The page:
Intertemporal poverty comparisons

June 14, 2013

By: Florent Bresson (LEO – Laboratoire d’économie d’Orleans – CNRS : UMR7322 – Université d’Orléans)
Jean-Yves Duclos (CIRPEE – Université de Laval, Department of Economics – Université de Laval)


The paper deals with poverty orderings when the value of multidimensional attributes can be compared on a same scale, such as with income of different types or from different members of the same household. The dominance criteria extend the power of earlier multidimensional dominance tests (see Duclos et al. 2006) by making (reasonable) assumptions on the relative marginal contributions of each dimensional attribute to poverty. The paper focuses on an important special case of this, that is comparisons of poverty over time. In contrast to earlier work on intertemporal poverty comparisons, this paper proposes procedures to check for whether poverty comparisons can be made robust to wide classes of aggregation procedures and to broad areas of intertemporal poverty frontiers.
Keywords: Poverty comparisons, intertemporal well-being, stochastic dominance, multidimensional poverty, intra-household inequalities.


The Paradox of Redistribution Revisited: And That It May Rest in Peace?

June 14, 2013

By: Marx, Ive (University of Antwerp)
Salanauskaite, Lina (University of Antwerp)
Verbist, Gerlinde (University of Antwerp)


There is a long-standing controversy over the question of whether targeting social transfers towards the bottom part of the income distribution actually enhances or weakens their redistributive impact. Korpi and Palme have influentially claimed that “the more we target benefits at the poor, the less likely we are to reduce poverty and inequality”. The basic empirical underpinning of this claim is a strong inverse relationship at the country level between social transfer targeting and redistributive impact. We show that this no longer holds as a robust empirical generalisation. The relationship between the extent of targeting and redistributive impact over a broad set of empirical specifications, country selections and data sources has in fact become a very weak one. For what it matters, targeting tends to be associated with higher levels of redistribution, especially when overall effort in terms of spending is high. We t! ry to make substantive sense of this breakdown of the originally established relationship by focusing on two questions: first, what has changed in the countries originally included in the study and, second, what is different about the countries now additionally included in the analysis?
Keywords: targeting, tax benefit policies, redistribution, inequality

Intergenerational Long Term Effects of Preschool – Structural Estimates from a Discrete Dynamic Programming Model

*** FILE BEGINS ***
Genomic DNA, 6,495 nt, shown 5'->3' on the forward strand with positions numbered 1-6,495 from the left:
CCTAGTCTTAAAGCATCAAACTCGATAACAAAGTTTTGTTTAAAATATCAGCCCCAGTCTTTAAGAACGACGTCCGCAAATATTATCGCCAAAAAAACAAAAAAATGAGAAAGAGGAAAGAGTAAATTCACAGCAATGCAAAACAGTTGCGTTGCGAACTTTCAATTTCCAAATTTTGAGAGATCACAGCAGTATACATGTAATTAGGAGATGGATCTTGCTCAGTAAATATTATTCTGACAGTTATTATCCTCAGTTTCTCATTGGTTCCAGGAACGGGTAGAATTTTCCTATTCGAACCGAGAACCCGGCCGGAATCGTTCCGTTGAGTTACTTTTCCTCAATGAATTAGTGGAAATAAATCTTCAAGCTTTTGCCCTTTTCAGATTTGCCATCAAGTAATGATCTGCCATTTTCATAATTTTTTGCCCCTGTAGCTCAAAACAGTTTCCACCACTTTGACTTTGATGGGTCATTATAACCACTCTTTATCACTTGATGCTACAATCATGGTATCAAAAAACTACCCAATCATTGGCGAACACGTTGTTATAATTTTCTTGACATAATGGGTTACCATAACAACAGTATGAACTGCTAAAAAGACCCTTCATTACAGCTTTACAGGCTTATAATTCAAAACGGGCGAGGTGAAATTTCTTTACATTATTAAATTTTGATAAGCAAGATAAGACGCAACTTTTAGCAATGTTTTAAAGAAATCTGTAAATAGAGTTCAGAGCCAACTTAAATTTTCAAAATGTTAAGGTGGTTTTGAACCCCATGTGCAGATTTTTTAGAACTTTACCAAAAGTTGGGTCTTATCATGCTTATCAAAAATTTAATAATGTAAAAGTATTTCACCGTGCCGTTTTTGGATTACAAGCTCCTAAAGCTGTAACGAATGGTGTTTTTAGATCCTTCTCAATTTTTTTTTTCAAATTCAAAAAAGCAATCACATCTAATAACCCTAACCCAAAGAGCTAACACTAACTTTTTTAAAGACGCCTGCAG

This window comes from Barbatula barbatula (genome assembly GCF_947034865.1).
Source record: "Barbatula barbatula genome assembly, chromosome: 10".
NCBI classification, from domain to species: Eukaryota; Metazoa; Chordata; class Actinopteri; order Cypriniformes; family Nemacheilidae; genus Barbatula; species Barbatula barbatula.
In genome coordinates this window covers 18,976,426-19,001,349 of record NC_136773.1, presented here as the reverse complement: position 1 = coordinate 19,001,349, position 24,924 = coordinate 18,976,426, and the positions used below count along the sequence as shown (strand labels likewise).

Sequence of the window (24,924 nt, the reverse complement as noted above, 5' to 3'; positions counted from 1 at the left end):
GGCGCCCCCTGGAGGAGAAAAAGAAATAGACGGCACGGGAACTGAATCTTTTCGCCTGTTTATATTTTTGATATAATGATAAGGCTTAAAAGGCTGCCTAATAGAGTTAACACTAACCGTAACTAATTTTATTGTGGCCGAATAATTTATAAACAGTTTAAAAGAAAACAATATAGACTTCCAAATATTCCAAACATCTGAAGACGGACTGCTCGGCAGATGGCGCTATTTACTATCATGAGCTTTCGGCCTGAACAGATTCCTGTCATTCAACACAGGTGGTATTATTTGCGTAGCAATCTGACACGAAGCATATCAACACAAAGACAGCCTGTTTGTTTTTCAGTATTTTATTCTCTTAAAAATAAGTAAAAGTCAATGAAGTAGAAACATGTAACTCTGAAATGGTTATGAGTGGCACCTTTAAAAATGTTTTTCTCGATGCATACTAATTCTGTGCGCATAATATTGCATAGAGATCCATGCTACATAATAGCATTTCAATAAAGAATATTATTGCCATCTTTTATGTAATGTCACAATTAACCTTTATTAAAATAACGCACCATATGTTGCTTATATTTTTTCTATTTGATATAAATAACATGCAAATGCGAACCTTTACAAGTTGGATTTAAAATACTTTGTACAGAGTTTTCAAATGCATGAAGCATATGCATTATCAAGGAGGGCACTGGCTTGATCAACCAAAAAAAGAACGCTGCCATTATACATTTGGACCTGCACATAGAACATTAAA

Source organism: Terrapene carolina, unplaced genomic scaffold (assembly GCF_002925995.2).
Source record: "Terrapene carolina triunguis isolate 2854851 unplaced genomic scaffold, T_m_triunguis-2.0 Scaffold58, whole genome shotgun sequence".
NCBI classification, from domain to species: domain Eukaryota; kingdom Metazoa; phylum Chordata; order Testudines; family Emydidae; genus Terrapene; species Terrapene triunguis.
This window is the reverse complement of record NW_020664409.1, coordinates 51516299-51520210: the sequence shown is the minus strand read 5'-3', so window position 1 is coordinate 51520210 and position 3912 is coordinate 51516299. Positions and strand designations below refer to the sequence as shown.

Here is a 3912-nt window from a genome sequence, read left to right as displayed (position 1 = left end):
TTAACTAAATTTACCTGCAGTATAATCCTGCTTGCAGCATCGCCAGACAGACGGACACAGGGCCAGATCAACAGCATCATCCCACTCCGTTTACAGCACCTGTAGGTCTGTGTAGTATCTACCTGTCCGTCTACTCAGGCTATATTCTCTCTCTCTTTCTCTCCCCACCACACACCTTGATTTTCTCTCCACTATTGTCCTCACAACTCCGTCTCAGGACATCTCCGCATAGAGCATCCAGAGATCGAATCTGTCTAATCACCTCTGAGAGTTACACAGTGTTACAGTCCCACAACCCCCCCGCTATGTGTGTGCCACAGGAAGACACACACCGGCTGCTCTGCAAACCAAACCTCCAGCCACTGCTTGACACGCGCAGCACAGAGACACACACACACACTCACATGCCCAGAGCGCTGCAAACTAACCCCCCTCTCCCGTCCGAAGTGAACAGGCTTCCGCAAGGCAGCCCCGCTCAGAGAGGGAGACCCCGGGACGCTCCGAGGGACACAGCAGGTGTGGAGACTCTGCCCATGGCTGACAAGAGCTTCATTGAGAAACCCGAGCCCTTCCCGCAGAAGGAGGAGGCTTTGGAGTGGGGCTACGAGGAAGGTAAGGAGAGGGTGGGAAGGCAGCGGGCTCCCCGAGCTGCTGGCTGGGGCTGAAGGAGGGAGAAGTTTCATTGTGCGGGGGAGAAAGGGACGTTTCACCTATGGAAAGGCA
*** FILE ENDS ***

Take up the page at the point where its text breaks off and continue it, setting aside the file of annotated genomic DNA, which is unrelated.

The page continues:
June 11, 2013
By: James J. Heckman
Lakshmi K. Raut
This paper formulates a structural dynamic programming model of preschool investment choices of altruistic parents and then empirically estimates the structural parameters of the model using the NLSY79 data. The paper finds that preschool investment significantly boosts cognitive and non-cognitive skills, which enhance earnings and school outcomes. It also finds that a standard Mincer earnings function, by omitting measures of non-cognitive skills on the right hand side, overestimates the rate of return to schooling. From the estimated equilibrium Markov process, the paper studies the nature of within generation earnings distribution and intergenerational earnings and schooling mobility. The paper finds that a tax financed free preschool program for the children of poor socioeconomic status generates positive net gains to the society in terms of average earnings and higher intergenerational earnings and schooling mobility.
JEL: I21

Does High Home-Ownership Impair the Labor Market?

June 11, 2013
By: David G. Blanchflower
Andrew J. Oswald



We explore the hypothesis that high home-ownership damages the labor market. Our results are relevant to, and may be worrying for, a range of policy-makers and researchers. We find that rises in the home- ownership rate in a U.S. state are a precursor to eventual sharp rises in unemployment in that state. The elasticity exceeds unity: a doubling of the rate of home-ownership in a U.S. state is followed in the long-run by more than a doubling of the later unemployment rate. What mechanism might explain this? We show that rises in home-ownership lead to three problems: (i) lower levels of labor mobility, (ii) greater commuting times, and (iii) fewer new businesses. Our argument is not that owners themselves are disproportionately unemployed. The evidence suggests, instead, that the housing market can produce negative ‘externalities’ upon the labor market. The time lags are long. That gradualness may explain why these important patterns are so little-known.

JEL: J01